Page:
Youth Embassy for intergenerational climate justice

Youth Embassy for intergenerational climate justice

In response to the chaotic public debate over how much a price on carbon will cost us, young people converged on Canberra in the week leading up to July 1.

Their aim was to bring the focus back to the real cost of inaction on climate change — their futures.

They set up a “Youth Embassy” on Capital Hill for four days, standing up for intergenerational justice in view of climate change. The event was organised by the multi-faith Australian Religious Response to Climate Change (ARRCC).

The Embassy drew attention back to the imperative to act now for the sake of our grandchildren and future generations. Young people from a range of religious faiths and of none spoke up.

Seventeen-year-old Parrys Raines, aka “Climate Girl”, sees the Price on Pollution as a step in the right direction. She attends Our Lady Star of the Sea in Wollongong. “I keep hearing about the cost of action. The cost of not doing enough will be too high.

“Adults today are making choices that will ultimately decide our future. Please don’t hand me and my generation a planet in worse condition than what you inherited.”

Devastating climate change is not some future possibility for Casey Bawden, an 18-year-old Christian. After a trip to Kenya she has seen how livelihoods have been lost, and believes high consumption carbon-intensive lifestyles in rich countries are a major cause. “My lifestyle could be causing others to suffer in future. My vision for the future is a world where my lifestyle does not contribute to the suffering of others.”

The call to take responsibility for the impact of our actions is one that is also supported by leaders in various faith traditions.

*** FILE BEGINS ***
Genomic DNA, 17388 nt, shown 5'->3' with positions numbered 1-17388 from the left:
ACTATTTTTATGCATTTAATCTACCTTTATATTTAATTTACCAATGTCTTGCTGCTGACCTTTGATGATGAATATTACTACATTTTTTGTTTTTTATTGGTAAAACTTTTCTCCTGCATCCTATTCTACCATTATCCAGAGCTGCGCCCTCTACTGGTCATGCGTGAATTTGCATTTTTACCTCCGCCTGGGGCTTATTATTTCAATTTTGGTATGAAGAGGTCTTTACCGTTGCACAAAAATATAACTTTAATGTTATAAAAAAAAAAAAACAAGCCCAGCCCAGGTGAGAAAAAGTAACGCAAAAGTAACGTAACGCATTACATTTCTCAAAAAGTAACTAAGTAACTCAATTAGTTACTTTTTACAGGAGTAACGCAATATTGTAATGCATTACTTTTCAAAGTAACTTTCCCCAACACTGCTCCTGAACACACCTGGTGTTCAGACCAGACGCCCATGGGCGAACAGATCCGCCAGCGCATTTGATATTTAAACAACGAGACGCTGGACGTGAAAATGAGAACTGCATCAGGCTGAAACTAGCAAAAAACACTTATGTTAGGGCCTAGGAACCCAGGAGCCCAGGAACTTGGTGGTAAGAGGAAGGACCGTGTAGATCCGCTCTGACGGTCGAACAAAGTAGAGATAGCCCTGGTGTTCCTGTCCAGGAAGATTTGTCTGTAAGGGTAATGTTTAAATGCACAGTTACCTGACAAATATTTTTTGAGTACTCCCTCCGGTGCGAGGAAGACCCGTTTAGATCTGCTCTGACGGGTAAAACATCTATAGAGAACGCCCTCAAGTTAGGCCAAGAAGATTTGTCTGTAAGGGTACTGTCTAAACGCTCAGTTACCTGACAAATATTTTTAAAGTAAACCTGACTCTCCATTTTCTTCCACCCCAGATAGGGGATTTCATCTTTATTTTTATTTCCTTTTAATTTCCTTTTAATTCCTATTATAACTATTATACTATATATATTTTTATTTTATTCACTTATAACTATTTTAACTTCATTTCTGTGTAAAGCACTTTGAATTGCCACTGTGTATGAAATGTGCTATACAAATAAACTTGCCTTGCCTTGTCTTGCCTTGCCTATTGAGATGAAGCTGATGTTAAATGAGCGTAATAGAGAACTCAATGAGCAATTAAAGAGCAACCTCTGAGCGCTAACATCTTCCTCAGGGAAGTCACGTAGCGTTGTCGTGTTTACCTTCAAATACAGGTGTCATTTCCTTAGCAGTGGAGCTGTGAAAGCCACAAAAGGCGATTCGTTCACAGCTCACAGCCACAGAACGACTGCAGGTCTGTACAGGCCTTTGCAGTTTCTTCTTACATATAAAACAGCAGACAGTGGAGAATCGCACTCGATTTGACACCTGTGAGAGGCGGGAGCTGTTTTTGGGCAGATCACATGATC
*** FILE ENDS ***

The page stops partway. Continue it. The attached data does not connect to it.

“There are those who claim the costs are too high, given that there will be ‘no environmental benefit’ to a Price on Pollution,” said ARRCC spokesperson Bishop Pat Power of Canberra Catholic Diocese.

“They are not saying that implementing the legislation won’t reduce our emissions, but just that the reduction isn’t worth much in global terms. This is not a sound moral position. As a society need to be able to look our own grandchildren in the eye one day as Australians and say that we did what we could.”

ARRCC believes that, for religious people, the argument that implementing the legislation could cost us something should be the least persuasive of all.

By far the more important question is: what quality of life could our children and grandchildren have in thirty years’ time if we don’t act now? What further injustices will people in developing countries face? It’s worth us making some changes now to help avert the possibility of runaway climate change.

This includes lifestyle changes for individuals and structural changes as a society.

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